Document Type

Thesis

Degree

Master of Science (MS)

Department

Environmental Engineering

First Advisor's Name

Shonali Laha

First Advisor's Committee Title

Committee chair

Second Advisor's Name

Yelena Katsenovich

Second Advisor's Committee Title

Committee member

Third Advisor's Name

Berrin Tansel

Third Advisor's Committee Title

Committee member

Fourth Advisor's Name

Walter Tang

Fourth Advisor's Committee Title

Committee member

Keywords

environment, remediation, radiactive, contamination, pH manipulation, Hanford Site, DOE, Uranium, U-bearing precipitates, in-situ

Date of Defense

6-26-2017

Abstract

Uranium (U) is a crucial contaminant in the Hanford Site. Remediation techniques to prevent contaminant migration of U located in the soils to other important water resources such as the Columbia River are of paramount importance. Given the location of the contaminant in the deep vadose zone, sequestration of U caused by ammonia (NH3) gas injections appears to be a feasible method to decrease U mobility in the contaminated subsurface via pH manipulation, ultimately converting aqueous U mobile phases to lower solubility precipitates that are stable in the natural environment. This study evaluated the stability of those U-bearing precipitates via preparation of artificial precipitates mimicking those that would be created after NH3 gas injections and sequential extractions experiment. Results showed that most of the U was recovered with the extracting solutions targeted to remove uranyl silicates and hard-to-extract U phases, suggesting that U present in the solid particles has strong bonds to the vadose zone sediments, causing the precipitates to be stable and therefore the remediation technology to be effective under the simulated conditions.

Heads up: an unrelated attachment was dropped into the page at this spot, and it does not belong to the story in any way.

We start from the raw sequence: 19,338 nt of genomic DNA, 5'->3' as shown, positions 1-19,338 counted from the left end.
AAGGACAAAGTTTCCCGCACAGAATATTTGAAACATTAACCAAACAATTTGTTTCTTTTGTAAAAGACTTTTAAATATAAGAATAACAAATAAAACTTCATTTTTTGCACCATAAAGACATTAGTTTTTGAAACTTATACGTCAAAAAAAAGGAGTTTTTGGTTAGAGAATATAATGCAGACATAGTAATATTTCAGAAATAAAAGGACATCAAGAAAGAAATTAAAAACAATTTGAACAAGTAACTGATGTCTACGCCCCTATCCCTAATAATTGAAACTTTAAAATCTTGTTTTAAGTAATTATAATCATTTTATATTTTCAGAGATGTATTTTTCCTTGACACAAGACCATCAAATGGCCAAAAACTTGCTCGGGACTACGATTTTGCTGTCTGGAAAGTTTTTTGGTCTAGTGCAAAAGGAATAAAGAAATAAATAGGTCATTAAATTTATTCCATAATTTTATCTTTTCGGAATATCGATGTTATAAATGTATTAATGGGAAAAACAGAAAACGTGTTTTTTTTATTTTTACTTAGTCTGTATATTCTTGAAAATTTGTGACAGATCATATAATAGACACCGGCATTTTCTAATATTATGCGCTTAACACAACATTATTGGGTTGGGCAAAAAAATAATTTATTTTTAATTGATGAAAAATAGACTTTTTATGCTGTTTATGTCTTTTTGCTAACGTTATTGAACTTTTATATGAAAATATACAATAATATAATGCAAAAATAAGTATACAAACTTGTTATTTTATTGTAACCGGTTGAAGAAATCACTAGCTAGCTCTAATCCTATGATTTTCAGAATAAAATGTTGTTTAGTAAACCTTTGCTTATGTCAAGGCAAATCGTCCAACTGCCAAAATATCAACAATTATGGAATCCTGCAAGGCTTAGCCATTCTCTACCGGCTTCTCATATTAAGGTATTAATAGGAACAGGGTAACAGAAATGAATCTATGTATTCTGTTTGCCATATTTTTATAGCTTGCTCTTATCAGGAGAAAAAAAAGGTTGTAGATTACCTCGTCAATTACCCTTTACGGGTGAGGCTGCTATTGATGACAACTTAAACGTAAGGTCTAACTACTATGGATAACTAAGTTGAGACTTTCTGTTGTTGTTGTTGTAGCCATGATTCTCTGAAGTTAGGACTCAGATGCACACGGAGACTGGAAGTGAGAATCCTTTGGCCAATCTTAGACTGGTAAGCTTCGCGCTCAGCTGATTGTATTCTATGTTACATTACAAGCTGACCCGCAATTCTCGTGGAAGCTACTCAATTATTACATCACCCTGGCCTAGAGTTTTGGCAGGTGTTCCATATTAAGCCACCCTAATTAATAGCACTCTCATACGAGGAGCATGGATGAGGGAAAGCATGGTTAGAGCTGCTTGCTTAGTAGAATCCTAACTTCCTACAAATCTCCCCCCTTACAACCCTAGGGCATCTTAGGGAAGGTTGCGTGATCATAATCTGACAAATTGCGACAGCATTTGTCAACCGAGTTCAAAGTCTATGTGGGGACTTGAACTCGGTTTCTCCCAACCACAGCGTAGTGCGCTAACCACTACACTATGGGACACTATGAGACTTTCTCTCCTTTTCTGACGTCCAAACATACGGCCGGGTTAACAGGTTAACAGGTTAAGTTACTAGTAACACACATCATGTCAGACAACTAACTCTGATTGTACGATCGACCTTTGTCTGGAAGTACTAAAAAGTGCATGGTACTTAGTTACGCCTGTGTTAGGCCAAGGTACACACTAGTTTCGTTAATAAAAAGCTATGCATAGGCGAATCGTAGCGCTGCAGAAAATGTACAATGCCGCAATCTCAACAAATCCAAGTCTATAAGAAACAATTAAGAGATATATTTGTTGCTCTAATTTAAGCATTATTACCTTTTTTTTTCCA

Identifier

FIDC001917

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